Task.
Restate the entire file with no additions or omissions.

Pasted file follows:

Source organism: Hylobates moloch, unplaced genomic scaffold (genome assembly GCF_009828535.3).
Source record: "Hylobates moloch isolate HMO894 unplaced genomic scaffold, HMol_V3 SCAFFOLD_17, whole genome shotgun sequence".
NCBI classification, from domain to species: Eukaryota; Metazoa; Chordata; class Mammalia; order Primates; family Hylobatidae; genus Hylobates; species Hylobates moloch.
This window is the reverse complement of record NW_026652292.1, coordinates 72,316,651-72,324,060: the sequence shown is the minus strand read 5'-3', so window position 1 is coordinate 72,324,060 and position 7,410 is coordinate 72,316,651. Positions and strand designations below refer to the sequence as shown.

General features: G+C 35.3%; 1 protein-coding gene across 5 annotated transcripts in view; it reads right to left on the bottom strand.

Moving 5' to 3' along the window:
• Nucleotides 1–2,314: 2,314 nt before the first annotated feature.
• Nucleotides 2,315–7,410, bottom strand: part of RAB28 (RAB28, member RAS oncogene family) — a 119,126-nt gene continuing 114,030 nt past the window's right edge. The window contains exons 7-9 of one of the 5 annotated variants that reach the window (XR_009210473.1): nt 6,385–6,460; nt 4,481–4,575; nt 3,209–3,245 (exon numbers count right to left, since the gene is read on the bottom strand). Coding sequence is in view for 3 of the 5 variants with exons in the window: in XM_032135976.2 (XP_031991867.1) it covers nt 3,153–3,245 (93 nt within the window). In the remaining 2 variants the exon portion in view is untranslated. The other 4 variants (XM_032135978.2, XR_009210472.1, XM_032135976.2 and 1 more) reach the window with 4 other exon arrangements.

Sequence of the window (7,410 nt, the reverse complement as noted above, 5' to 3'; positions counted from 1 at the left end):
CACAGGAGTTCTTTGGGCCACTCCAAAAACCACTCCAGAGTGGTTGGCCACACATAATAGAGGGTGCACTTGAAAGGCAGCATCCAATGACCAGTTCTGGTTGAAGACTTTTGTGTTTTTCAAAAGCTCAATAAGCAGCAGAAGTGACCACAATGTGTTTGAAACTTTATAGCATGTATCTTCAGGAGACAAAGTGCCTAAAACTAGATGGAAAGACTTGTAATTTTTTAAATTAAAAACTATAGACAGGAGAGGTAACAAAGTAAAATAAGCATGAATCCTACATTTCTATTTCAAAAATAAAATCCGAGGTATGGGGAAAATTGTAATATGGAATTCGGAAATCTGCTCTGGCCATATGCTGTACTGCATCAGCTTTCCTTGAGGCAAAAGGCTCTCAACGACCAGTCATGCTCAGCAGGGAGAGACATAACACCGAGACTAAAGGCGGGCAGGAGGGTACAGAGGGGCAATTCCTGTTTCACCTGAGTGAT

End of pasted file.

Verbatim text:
Source organism: Hylobates moloch, unplaced genomic scaffold (genome assembly GCF_009828535.3).
Source record: "Hylobates moloch isolate HMO894 unplaced genomic scaffold, HMol_V3 SCAFFOLD_17, whole genome shotgun sequence".
NCBI classification, from domain to species: Eukaryota; Metazoa; Chordata; class Mammalia; order Primates; family Hylobatidae; genus Hylobates; species Hylobates moloch.
This window is the reverse complement of record NW_026652292.1, coordinates 72,316,651-72,324,060: the sequence shown is the minus strand read 5'-3', so window position 1 is coordinate 72,324,060 and position 7,410 is coordinate 72,316,651. Positions and strand designations below refer to the sequence as shown.

General features: G+C 35.3%; 1 protein-coding gene across 5 annotated transcripts in view; it reads right to left on the bottom strand.

Moving 5' to 3' along the window:
• Nucleotides 1–2,314: 2,314 nt before the first annotated feature.
• Nucleotides 2,315–7,410, bottom strand: part of RAB28 (RAB28, member RAS oncogene family) — a 119,126-nt gene continuing 114,030 nt past the window's right edge. The window contains exons 7-9 of one of the 5 annotated variants that reach the window (XR_009210473.1): nt 6,385–6,460; nt 4,481–4,575; nt 3,209–3,245 (exon numbers count right to left, since the gene is read on the bottom strand). Coding sequence is in view for 3 of the 5 variants with exons in the window: in XM_032135976.2 (XP_031991867.1) it covers nt 3,153–3,245 (93 nt within the window). In the remaining 2 variants the exon portion in view is untranslated. The other 4 variants (XM_032135978.2, XR_009210472.1, XM_032135976.2 and 1 more) reach the window with 4 other exon arrangements.

Sequence of the window (7,410 nt, the reverse complement as noted above, 5' to 3'; positions counted from 1 at the left end):
CACAGGAGTTCTTTGGGCCACTCCAAAAACCACTCCAGAGTGGTTGGCCACACATAATAGAGGGTGCACTTGAAAGGCAGCATCCAATGACCAGTTCTGGTTGAAGACTTTTGTGTTTTTCAAAAGCTCAATAAGCAGCAGAAGTGACCACAATGTGTTTGAAACTTTATAGCATGTATCTTCAGGAGACAAAGTGCCTAAAACTAGATGGAAAGACTTGTAATTTTTTAAATTAAAAACTATAGACAGGAGAGGTAACAAAGTAAAATAAGCATGAATCCTACATTTCTATTTCAAAAATAAAATCCGAGGTATGGGGAAAATTGTAATATGGAATTCGGAAATCTGCTCTGGCCATATGCTGTACTGCATCAGCTTTCCTTGAGGCAAAAGGCTCTCAACGACCAGTCATGCTCAGCAGGGAGAGACATAACACCGAGACTAAAGGCGGGCAGGAGGGTACAGAGGGGCAATTCCTGTTTCACCTGAGTGAT